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Member postings for old mart

Here is a list of all the postings old mart has made in our forums. Click on a thread name to jump to the thread.

Thread: Lever operated tailstock for Clarke CL430/500M
04/05/2022 20:36:12

I couldn't resist a NOS tailstock on ebay some time back, it is of Chinese origin, MT2 with a 3" stroke and with a suitable base section made, could fit the Smart & Brown model A at the museum. Seeing this thread, I can imagine it modified for lever operation for those delicate small drilling jobs.

Thread: Smart & Brown model M bargain
04/05/2022 20:27:03

For anyone looking for a small lathe, but not lightweight by any means, there is a Model M on ebay with lots of tooling.

**LINK**

Thread: uk acme thread suppler
29/04/2022 19:23:40

Stueee's link to Kingston engineering shows their data sheet 3, but unfortunately their easily available ACME 10 tpi is only 1/2" not the op's 3/4". The 3/4 x 8 ACME is available in rod and nuts, a possibility if the dial graduations could be changed. There are a great many more suppliers over in the USA, but unless you know somebody living there it can be difficult and expensive to ship things to the UK.

Thread: Which Collet Chuck?
29/04/2022 18:39:35

Some of the cheap collets leave a lot to be desired in the accuracy department. Collets from an industrial supplier such as APT are available in different grades. I have an er25 R8 collet holder that has a runout of 0.003" tir in the internal taper, there is no way I can easily fix that, so it is not used.

**LINK**

Thread: What Did you do Today 2022
29/04/2022 18:10:41

On Thursday, Rod finished the wiring for the Atlas 12 x 24 lathe. When it was switched on, there was vibration and the motor tended to jump up and down. We think that the pulley driven by the motor pulley is the cause of the rough running. It can be seen running as if it has been bent. What it is is the fit on the 3/4" shaft is not very good and when the grub screw which clamps onto the key is tightened the pulley cants slightly. When the pulley pair was removed, there was no sign of it being bent, but the hole was in need of bushing. At 9" diameter, it would just fit the Smart & Brown faceplate, and Rod lined it up with a lever indicator running at the bottom of the belt groove to about 0.002" tir. I bored the pulley from 3/4" to 1.210" to suit a piece of 31mm gunmetal that had a 14mm hole in it and turned the gunmetal to just thinking of going in fit. The gunmetal was parted off at 1.3" long to match the boss, and degreased before using the press and Loctite 620 to fit. It needed the press to fit which was done still on the faceplate which will be screwed back on the lathe for final boring to fit the 3/4" shaft. I may drill and tap the rear of the boss for a couple of 6mm screws to ensure the bush never moves in the pulley.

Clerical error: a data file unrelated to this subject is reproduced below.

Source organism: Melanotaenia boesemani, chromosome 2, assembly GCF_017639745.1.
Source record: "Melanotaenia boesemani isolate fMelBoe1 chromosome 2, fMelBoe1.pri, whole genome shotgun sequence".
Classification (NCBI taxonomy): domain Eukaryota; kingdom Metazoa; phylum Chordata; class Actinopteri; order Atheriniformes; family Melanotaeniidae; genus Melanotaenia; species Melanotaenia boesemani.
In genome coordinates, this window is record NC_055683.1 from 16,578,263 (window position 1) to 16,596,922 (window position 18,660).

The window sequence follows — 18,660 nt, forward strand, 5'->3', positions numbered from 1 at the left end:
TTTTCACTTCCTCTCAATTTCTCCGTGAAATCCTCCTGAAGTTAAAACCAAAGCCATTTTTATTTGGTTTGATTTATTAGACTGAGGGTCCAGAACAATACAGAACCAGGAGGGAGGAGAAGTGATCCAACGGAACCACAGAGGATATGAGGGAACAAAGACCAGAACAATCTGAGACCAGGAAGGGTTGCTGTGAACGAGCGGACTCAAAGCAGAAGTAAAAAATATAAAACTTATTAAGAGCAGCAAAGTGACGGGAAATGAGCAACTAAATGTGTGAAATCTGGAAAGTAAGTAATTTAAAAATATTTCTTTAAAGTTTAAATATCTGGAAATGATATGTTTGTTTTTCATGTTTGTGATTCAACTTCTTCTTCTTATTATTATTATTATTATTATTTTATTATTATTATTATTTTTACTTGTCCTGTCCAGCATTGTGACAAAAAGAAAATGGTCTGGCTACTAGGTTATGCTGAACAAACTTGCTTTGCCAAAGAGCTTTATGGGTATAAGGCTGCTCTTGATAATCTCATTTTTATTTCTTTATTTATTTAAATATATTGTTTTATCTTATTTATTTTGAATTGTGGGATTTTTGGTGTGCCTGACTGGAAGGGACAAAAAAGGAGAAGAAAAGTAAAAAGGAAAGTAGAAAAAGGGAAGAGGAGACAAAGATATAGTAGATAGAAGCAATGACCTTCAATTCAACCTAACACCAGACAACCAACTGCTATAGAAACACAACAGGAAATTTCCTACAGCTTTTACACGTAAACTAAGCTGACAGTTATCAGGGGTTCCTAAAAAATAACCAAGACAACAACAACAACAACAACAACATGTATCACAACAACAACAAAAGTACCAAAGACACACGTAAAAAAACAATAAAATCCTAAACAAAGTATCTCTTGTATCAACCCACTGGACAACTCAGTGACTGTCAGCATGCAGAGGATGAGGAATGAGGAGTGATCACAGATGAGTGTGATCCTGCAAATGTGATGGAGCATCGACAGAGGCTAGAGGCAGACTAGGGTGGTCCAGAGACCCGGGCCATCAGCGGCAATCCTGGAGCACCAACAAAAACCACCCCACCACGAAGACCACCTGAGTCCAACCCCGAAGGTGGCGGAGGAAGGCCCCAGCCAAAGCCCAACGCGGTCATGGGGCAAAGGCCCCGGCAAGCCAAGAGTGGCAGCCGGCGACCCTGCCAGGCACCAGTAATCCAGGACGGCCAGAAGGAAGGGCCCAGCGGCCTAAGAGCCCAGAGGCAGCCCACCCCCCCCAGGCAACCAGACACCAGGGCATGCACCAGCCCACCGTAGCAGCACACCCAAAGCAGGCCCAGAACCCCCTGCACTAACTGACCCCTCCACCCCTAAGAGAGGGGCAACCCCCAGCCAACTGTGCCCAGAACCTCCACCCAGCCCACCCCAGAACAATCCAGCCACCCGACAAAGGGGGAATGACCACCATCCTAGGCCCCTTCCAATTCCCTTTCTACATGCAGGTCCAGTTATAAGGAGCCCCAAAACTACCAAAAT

On Saturday, I will be thinking of a key slot together with a new locking grub screw hole in the pulley.

Thread: Which Collet Chuck?
29/04/2022 16:52:10

I fully agree with Jason regarding the flange mount in conjunction with a backplate having potential adjustability for radial runout, and have the through hole for longer work. We have one in er25 to utilise the collets used on the mills. For a lathe, however, the er32 would be a better choice as it can hold up to 20mm stock.

**LINK**

Edited By old mart on 29/04/2022 16:53:32

Thread: rotary table
28/04/2022 19:11:19

You need to state the mill you will be fitting it to.

Thread: Motor size
27/04/2022 20:02:00

Go for the larger, assuming it will fit in the space ok. Then you can run it at lower rpm and still have twice the power that a 1/2 hp motor would have. If you are concerned with the motor being too powerful for the lathe design, just slacken off the belts a bit so they will slip. The museums Smart & Brown model A has 1.5hp, but in deference to its age, I allow the final drive belt to slip if the torque gets very high, particularly when drilling holes about 1" diameter in steel.